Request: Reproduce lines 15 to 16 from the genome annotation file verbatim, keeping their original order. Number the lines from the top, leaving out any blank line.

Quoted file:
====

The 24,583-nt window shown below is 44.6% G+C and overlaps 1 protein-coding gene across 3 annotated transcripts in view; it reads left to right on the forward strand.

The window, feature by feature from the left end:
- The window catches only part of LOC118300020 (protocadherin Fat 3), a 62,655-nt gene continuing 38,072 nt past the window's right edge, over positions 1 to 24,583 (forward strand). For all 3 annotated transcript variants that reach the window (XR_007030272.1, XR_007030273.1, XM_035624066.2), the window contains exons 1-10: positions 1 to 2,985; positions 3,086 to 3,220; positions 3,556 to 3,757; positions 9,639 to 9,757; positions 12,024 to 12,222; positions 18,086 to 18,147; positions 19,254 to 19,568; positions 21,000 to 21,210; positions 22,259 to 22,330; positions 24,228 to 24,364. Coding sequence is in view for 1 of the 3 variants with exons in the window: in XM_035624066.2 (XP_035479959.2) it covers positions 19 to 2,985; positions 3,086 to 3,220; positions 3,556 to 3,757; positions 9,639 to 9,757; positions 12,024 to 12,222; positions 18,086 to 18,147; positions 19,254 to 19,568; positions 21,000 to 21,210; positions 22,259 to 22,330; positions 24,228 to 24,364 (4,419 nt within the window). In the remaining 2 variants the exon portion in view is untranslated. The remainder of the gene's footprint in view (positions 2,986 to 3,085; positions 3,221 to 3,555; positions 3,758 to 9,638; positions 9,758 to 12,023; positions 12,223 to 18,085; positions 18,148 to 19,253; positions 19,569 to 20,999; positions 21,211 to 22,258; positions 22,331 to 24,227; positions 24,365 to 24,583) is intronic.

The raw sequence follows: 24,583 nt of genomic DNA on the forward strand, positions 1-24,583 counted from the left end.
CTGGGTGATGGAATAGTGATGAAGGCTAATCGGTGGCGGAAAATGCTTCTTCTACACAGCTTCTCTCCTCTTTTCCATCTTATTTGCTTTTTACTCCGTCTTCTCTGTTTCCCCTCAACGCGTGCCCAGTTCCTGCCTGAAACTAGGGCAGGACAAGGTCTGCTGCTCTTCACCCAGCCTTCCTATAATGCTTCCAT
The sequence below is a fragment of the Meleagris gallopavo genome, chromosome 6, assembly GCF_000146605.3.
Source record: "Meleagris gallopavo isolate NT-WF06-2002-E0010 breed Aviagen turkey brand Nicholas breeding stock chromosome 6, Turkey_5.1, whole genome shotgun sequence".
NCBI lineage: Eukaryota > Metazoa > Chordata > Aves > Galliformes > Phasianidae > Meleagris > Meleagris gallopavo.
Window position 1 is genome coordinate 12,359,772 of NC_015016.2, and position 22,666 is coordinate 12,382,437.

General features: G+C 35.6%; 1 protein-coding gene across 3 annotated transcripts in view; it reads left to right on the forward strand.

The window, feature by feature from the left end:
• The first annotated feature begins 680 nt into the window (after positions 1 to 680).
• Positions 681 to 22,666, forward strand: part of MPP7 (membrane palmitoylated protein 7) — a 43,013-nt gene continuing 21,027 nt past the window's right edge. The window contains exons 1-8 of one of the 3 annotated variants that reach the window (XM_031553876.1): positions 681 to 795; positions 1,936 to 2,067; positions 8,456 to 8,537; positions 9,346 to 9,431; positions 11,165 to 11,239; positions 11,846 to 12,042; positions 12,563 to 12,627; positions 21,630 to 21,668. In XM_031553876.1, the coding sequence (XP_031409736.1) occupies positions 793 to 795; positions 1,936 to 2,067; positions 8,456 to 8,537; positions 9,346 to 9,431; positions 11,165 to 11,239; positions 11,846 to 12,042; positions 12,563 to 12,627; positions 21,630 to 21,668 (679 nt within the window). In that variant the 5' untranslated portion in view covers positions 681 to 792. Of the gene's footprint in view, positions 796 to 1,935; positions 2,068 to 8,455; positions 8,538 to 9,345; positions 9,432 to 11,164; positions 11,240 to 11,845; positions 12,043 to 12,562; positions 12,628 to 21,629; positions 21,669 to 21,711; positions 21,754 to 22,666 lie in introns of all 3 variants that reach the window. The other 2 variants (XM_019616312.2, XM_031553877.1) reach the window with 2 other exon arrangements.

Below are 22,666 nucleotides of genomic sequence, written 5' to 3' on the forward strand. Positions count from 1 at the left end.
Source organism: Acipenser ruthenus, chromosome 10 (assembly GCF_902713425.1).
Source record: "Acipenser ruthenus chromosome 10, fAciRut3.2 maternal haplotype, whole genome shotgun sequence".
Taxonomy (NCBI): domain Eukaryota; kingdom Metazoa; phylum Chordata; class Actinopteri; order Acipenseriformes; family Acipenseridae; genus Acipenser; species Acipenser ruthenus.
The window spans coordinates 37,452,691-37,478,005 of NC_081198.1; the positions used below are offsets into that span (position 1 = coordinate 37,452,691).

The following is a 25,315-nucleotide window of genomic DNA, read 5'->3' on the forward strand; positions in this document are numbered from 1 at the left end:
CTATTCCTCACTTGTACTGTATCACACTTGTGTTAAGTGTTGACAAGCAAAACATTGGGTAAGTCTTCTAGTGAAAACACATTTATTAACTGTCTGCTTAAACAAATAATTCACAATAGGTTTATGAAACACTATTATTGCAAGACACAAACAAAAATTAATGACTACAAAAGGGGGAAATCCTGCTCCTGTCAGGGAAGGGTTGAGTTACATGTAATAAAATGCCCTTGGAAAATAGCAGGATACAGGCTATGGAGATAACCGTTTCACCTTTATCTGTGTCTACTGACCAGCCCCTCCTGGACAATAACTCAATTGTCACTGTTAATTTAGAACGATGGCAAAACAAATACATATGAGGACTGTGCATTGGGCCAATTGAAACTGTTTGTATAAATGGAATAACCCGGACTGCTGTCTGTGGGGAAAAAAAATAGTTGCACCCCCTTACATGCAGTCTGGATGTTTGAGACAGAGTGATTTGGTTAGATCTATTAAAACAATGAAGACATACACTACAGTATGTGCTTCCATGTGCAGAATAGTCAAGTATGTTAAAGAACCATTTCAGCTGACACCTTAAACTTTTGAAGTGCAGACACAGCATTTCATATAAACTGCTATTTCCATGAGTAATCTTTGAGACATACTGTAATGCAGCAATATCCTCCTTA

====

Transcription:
Source organism: Acipenser ruthenus, chromosome 10 (assembly GCF_902713425.1).
Source record: "Acipenser ruthenus chromosome 10, fAciRut3.2 maternal haplotype, whole genome shotgun sequence".